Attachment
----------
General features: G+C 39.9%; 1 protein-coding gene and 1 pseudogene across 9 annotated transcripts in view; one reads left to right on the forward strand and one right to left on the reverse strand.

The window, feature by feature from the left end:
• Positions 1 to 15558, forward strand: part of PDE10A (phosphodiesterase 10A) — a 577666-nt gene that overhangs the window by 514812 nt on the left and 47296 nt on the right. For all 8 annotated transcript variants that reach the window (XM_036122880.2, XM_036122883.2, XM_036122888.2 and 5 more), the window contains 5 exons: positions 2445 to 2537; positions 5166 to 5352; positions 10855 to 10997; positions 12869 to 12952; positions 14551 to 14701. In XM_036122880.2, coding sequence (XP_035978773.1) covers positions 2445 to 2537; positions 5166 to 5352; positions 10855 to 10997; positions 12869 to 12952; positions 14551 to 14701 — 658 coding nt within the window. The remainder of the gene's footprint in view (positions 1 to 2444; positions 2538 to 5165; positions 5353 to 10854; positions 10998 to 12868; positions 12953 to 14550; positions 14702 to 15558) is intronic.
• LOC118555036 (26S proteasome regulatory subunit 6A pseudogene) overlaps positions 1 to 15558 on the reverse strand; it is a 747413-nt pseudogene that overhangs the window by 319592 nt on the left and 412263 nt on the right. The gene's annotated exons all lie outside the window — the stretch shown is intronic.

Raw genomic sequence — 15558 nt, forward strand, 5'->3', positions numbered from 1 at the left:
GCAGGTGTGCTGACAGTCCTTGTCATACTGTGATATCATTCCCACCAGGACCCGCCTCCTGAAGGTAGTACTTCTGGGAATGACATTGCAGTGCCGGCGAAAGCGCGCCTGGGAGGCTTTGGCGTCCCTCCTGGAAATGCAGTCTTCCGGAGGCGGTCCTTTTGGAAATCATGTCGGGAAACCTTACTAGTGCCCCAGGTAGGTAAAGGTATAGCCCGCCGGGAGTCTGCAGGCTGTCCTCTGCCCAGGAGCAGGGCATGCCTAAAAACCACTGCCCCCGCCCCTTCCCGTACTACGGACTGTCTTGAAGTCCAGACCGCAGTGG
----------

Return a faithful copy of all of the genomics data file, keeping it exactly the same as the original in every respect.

General features: G+C 39.9%; 1 protein-coding gene and 1 pseudogene across 9 annotated transcripts in view; one reads left to right on the forward strand and one right to left on the reverse strand.

The window, feature by feature from the left end:
• Positions 1 to 15558, forward strand: part of PDE10A (phosphodiesterase 10A) — a 577666-nt gene that overhangs the window by 514812 nt on the left and 47296 nt on the right. For all 8 annotated transcript variants that reach the window (XM_036122880.2, XM_036122883.2, XM_036122888.2 and 5 more), the window contains 5 exons: positions 2445 to 2537; positions 5166 to 5352; positions 10855 to 10997; positions 12869 to 12952; positions 14551 to 14701. In XM_036122880.2, coding sequence (XP_035978773.1) covers positions 2445 to 2537; positions 5166 to 5352; positions 10855 to 10997; positions 12869 to 12952; positions 14551 to 14701 — 658 coding nt within the window. The remainder of the gene's footprint in view (positions 1 to 2444; positions 2538 to 5165; positions 5353 to 10854; positions 10998 to 12868; positions 12953 to 14550; positions 14702 to 15558) is intronic.
• LOC118555036 (26S proteasome regulatory subunit 6A pseudogene) overlaps positions 1 to 15558 on the reverse strand; it is a 747413-nt pseudogene that overhangs the window by 319592 nt on the left and 412263 nt on the right. The gene's annotated exons all lie outside the window — the stretch shown is intronic.

Raw genomic sequence — 15558 nt, forward strand, 5'->3', positions numbered from 1 at the left:
GCAGGTGTGCTGACAGTCCTTGTCATACTGTGATATCATTCCCACCAGGACCCGCCTCCTGAAGGTAGTACTTCTGGGAATGACATTGCAGTGCCGGCGAAAGCGCGCCTGGGAGGCTTTGGCGTCCCTCCTGGAAATGCAGTCTTCCGGAGGCGGTCCTTTTGGAAATCATGTCGGGAAACCTTACTAGTGCCCCAGGTAGGTAAAGGTATAGCCCGCCGGGAGTCTGCAGGCTGTCCTCTGCCCAGGAGCAGGGCATGCCTAAAAACCACTGCCCCCGCCCCTTCCCGTACTACGGACTGTCTTGAAGTCCAGACCGCAGTGG